• Supporting families. Our administrators and teachers were not prepared or trained to handle the raw emotions. When a hysterical parent breaks into a meeting screaming that school should be cancelled, when a child breaks down in our office, when a parent blames herself or a teacher feels intense guilt, we do not have the capacity as school leaders to provide immediate support.

    Understanding the turmoil that churned within some individuals was so far beyond my experience that I could only listen and offer a few comforting words. In the future, we must incorporate professional training to build our skills to support others.
  • Managing the national media. While we expected and received an onslaught of coverage, we underestimated the global focus on Palo Alto. In retrospect, we should have been more vocal and direct in not affording them unfettered access to our plight. While we worked hard to communicate the positive steps we had taken for both prevention and intervention, the national media largely focused on the tragedy, which in turn depressed morale for both school-based and broader communities.

Hope for the Future
Our district’s goals around differentiated instruction, consistency in grading and homework, and innovative academic program development were relegated to the back burner as mental health and wellness and social-emotional learning assumed paramount importance. Today, our district goals reflect a more intentional balance: high-quality teaching and learning, equity and access, and student wellness.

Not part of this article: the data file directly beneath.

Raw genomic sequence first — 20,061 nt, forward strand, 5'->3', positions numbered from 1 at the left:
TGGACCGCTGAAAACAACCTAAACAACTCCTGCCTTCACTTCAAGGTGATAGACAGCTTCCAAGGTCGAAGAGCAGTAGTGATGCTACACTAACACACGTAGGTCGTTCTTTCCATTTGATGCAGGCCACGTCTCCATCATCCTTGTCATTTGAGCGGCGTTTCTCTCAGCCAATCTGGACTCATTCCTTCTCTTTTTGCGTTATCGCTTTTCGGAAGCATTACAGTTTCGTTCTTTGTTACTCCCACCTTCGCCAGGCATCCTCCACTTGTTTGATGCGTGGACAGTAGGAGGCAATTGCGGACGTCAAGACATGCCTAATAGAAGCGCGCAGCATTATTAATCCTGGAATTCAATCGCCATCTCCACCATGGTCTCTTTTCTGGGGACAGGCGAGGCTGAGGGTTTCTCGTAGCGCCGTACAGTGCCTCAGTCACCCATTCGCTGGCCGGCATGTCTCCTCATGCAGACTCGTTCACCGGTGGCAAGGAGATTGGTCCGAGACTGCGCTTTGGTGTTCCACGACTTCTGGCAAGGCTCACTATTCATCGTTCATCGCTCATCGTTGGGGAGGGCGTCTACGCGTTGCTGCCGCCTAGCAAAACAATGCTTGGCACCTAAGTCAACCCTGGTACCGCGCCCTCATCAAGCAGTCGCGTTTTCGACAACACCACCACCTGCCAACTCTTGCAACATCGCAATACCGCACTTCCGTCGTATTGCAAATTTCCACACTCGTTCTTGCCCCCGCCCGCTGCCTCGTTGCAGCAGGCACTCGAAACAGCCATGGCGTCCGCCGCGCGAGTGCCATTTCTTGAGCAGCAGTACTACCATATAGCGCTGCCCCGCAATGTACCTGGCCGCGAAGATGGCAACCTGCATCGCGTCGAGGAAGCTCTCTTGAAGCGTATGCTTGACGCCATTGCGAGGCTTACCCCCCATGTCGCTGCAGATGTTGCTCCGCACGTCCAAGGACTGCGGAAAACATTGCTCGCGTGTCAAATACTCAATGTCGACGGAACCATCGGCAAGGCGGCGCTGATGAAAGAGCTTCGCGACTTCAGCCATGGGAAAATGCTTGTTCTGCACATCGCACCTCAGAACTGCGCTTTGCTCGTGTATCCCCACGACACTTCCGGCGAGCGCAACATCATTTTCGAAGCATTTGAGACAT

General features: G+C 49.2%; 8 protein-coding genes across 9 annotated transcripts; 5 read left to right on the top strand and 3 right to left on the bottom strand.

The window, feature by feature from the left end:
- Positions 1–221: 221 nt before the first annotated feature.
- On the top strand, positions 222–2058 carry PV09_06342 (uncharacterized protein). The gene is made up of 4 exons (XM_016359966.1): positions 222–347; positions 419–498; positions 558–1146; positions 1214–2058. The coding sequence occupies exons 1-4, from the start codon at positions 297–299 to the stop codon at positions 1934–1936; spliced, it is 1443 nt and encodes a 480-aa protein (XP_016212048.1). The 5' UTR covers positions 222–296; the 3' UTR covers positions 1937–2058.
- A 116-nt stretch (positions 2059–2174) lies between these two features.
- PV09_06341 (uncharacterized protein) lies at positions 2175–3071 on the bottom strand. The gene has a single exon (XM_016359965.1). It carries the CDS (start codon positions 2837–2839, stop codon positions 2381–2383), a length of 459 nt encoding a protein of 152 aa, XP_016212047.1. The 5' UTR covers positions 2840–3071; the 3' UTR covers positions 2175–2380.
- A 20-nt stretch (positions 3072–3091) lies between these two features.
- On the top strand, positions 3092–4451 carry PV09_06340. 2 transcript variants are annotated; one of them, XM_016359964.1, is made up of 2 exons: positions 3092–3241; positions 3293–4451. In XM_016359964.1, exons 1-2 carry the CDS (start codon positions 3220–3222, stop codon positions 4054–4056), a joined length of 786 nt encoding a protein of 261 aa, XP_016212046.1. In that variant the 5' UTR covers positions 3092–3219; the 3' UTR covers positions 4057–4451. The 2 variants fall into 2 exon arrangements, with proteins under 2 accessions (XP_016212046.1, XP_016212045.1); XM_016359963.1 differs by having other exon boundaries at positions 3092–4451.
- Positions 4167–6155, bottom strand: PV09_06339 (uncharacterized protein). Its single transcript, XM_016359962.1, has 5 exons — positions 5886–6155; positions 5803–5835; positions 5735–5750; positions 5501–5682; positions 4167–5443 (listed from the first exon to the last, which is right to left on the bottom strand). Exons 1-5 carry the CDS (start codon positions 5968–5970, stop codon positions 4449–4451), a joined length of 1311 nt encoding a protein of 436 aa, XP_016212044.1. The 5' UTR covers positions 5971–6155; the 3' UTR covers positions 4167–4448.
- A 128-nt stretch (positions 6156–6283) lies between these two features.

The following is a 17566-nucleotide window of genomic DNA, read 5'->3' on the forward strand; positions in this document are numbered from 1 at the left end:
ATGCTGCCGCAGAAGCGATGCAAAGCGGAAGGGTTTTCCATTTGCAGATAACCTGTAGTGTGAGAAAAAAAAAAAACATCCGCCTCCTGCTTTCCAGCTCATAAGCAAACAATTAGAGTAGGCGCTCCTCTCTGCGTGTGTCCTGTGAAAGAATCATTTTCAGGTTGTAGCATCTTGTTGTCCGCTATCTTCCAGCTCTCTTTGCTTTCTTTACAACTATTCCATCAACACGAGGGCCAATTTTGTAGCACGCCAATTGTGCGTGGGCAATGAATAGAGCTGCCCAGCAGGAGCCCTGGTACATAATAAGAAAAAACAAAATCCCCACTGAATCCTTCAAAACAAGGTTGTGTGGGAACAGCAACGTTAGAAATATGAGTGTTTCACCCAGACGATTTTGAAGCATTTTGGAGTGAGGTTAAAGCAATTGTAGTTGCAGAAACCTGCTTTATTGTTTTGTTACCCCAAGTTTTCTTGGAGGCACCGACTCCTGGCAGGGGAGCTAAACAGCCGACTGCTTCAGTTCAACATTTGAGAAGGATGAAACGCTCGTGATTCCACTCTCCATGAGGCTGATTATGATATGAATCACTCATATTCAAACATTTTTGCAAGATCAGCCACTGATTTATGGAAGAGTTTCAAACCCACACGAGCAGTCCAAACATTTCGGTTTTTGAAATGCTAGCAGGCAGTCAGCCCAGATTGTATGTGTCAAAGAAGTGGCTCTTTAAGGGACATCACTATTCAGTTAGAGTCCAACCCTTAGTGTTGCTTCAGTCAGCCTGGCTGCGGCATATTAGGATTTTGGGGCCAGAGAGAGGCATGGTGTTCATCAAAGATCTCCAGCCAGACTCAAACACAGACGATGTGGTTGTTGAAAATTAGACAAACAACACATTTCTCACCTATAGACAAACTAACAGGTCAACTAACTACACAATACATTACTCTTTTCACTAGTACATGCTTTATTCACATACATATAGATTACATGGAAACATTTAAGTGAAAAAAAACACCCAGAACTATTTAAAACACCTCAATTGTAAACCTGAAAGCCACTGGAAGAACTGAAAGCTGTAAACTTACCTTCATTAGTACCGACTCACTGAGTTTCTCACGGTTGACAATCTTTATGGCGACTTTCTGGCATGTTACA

The problem of suicide thus far has proven too complex to be solved. The many changes we’ve implemented have made a positive difference, but no way exists to measure the return on the substantial investment by the district, city and community.

Is it a good sign that more families are seeking counseling? Do more students seeking counseling signal even more stress on their lives or is it a positive outcome of destigmatizing counseling and funding more mental health clinicians?

Which is the more positive metric: increased or decreased numbers of hospitalized students? Are fewer kids hospitalized because they are seeking and finding effective supports sooner or have they found better ways to mask their symptoms?

Does preventing students from taking too many AP courses reduce academic pressure or deprive them of classes they want to take because they like the academic challenge?

The metric that matters most is that we don’t lose another young person to suicide. It is public enemy No. 1 in Palo Alto, and it eludes capture. However, we hope by continuing to work together, truly together, to recognize and combat mental illness, to curb impulsive responses to suicidal ideation, to restrict the access to means and to instill hope, belonging, purpose, joy and meaningful connections with a caring adult in every school, we can keep this menace at bay.

Max McGee is superintendent of Palo Alto Unified School District in Palo Alto, Calif. E-mail: